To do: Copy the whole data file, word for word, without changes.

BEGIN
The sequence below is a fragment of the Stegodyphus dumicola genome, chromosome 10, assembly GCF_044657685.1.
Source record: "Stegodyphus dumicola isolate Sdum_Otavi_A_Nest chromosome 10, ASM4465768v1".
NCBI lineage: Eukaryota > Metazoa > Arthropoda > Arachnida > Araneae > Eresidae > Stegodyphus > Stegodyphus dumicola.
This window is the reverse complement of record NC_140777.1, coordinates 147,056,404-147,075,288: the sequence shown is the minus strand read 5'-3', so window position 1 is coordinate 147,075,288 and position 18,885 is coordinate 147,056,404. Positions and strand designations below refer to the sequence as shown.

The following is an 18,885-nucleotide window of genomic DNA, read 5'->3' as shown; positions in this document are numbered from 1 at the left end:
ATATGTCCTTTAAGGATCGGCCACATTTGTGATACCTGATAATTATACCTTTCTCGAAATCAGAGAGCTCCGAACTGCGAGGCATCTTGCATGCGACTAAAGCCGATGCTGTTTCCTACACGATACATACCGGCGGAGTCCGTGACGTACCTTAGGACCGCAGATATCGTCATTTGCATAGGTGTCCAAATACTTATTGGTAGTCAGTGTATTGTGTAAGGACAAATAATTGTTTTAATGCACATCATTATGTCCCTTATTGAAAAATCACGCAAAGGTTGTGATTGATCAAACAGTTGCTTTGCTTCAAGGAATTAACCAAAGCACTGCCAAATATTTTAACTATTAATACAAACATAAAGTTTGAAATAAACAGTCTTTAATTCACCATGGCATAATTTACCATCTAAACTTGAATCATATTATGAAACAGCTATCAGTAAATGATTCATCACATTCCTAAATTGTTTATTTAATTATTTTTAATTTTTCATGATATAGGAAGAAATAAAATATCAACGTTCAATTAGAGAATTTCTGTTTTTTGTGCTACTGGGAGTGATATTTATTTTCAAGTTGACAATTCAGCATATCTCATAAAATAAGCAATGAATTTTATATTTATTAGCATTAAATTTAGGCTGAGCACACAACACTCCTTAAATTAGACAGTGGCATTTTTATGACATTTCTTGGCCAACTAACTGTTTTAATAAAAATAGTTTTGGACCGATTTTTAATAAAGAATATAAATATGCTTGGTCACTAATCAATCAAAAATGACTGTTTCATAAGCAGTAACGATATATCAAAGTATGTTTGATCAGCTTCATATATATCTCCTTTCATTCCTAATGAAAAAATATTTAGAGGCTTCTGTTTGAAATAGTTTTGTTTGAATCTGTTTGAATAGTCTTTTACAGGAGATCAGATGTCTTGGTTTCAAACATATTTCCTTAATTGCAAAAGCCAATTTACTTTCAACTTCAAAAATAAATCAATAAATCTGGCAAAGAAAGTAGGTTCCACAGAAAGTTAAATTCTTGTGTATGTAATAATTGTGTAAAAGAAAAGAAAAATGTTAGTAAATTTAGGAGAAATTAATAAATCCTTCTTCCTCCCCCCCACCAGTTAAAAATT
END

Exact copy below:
The sequence below is a fragment of the Stegodyphus dumicola genome, chromosome 10, assembly GCF_044657685.1.
Source record: "Stegodyphus dumicola isolate Sdum_Otavi_A_Nest chromosome 10, ASM4465768v1".
NCBI lineage: Eukaryota > Metazoa > Arthropoda > Arachnida > Araneae > Eresidae > Stegodyphus > Stegodyphus dumicola.
This window is the reverse complement of record NC_140777.1, coordinates 147,056,404-147,075,288: the sequence shown is the minus strand read 5'-3', so window position 1 is coordinate 147,075,288 and position 18,885 is coordinate 147,056,404. Positions and strand designations below refer to the sequence as shown.

The following is an 18,885-nucleotide window of genomic DNA, read 5'->3' as shown; positions in this document are numbered from 1 at the left end:
ATATGTCCTTTAAGGATCGGCCACATTTGTGATACCTGATAATTATACCTTTCTCGAAATCAGAGAGCTCCGAACTGCGAGGCATCTTGCATGCGACTAAAGCCGATGCTGTTTCCTACACGATACATACCGGCGGAGTCCGTGACGTACCTTAGGACCGCAGATATCGTCATTTGCATAGGTGTCCAAATACTTATTGGTAGTCAGTGTATTGTGTAAGGACAAATAATTGTTTTAATGCACATCATTATGTCCCTTATTGAAAAATCACGCAAAGGTTGTGATTGATCAAACAGTTGCTTTGCTTCAAGGAATTAACCAAAGCACTGCCAAATATTTTAACTATTAATACAAACATAAAGTTTGAAATAAACAGTCTTTAATTCACCATGGCATAATTTACCATCTAAACTTGAATCATATTATGAAACAGCTATCAGTAAATGATTCATCACATTCCTAAATTGTTTATTTAATTATTTTTAATTTTTCATGATATAGGAAGAAATAAAATATCAACGTTCAATTAGAGAATTTCTGTTTTTTGTGCTACTGGGAGTGATATTTATTTTCAAGTTGACAATTCAGCATATCTCATAAAATAAGCAATGAATTTTATATTTATTAGCATTAAATTTAGGCTGAGCACACAACACTCCTTAAATTAGACAGTGGCATTTTTATGACATTTCTTGGCCAACTAACTGTTTTAATAAAAATAGTTTTGGACCGATTTTTAATAAAGAATATAAATATGCTTGGTCACTAATCAATCAAAAATGACTGTTTCATAAGCAGTAACGATATATCAAAGTATGTTTGATCAGCTTCATATATATCTCCTTTCATTCCTAATGAAAAAATATTTAGAGGCTTCTGTTTGAAATAGTTTTGTTTGAATCTGTTTGAATAGTCTTTTACAGGAGATCAGATGTCTTGGTTTCAAACATATTTCCTTAATTGCAAAAGCCAATTTACTTTCAACTTCAAAAATAAATCAATAAATCTGGCAAAGAAAGTAGGTTCCACAGAAAGTTAAATTCTTGTGTATGTAATAATTGTGTAAAAGAAAAGAAAAATGTTAGTAAATTTAGGAGAAATTAATAAATCCTTCTTCCTCCCCCCCACCAGTTAAAAATT